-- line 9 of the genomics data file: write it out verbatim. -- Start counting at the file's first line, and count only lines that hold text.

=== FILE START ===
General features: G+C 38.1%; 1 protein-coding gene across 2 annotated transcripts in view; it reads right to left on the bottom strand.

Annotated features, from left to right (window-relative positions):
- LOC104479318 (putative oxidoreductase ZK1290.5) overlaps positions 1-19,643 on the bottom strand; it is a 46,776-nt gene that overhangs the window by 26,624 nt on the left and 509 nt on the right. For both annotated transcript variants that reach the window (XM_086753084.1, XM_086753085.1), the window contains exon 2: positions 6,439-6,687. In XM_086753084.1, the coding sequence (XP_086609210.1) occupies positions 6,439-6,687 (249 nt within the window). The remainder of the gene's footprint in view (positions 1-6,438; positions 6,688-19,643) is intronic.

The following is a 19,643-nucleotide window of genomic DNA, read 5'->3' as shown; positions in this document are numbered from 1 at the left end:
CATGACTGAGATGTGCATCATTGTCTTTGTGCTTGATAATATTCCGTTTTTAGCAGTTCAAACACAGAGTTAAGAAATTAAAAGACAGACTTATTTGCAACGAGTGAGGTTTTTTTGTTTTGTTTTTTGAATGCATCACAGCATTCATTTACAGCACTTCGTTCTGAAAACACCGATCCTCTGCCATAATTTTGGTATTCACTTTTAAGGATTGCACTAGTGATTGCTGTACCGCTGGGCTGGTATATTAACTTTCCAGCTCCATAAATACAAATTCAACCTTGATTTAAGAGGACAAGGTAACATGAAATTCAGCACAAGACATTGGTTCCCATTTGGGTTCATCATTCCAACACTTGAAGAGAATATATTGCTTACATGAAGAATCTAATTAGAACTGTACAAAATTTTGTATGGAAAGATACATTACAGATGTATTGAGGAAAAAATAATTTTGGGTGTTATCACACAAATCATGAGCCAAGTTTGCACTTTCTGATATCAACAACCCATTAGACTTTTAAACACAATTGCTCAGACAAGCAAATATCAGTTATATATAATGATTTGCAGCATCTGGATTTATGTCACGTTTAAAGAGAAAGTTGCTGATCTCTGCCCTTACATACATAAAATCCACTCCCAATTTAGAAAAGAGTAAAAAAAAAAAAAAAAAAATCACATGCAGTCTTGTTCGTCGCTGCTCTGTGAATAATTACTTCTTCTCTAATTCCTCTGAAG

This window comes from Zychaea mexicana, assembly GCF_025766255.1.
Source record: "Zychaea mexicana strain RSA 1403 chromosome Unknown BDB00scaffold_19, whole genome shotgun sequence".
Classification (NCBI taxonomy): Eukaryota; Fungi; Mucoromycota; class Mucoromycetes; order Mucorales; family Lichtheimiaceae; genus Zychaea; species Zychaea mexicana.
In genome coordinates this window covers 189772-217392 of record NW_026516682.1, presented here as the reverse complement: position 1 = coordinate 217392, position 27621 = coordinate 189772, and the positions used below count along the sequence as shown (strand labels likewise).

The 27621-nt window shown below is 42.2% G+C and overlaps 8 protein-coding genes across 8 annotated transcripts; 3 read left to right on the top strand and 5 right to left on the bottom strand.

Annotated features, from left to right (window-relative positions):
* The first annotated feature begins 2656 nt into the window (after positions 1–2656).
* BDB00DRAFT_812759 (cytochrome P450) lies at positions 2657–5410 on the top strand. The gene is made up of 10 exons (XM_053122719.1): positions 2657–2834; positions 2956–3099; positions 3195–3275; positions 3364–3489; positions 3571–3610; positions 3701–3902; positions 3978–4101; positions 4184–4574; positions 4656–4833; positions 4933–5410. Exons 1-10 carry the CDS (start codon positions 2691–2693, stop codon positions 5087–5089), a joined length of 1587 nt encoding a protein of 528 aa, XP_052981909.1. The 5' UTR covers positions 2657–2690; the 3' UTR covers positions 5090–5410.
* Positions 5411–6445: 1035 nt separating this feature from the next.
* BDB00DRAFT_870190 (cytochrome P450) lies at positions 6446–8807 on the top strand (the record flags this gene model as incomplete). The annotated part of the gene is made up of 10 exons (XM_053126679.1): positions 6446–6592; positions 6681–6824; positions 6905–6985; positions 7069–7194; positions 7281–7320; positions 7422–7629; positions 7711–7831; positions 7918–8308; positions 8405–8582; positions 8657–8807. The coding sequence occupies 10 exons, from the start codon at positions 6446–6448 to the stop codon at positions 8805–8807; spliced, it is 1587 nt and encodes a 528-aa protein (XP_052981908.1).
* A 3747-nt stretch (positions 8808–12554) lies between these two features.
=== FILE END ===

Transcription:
In genome coordinates this window covers 189772-217392 of record NW_026516682.1, presented here as the reverse complement: position 1 = coordinate 217392, position 27621 = coordinate 189772, and the positions used below count along the sequence as shown (strand labels likewise).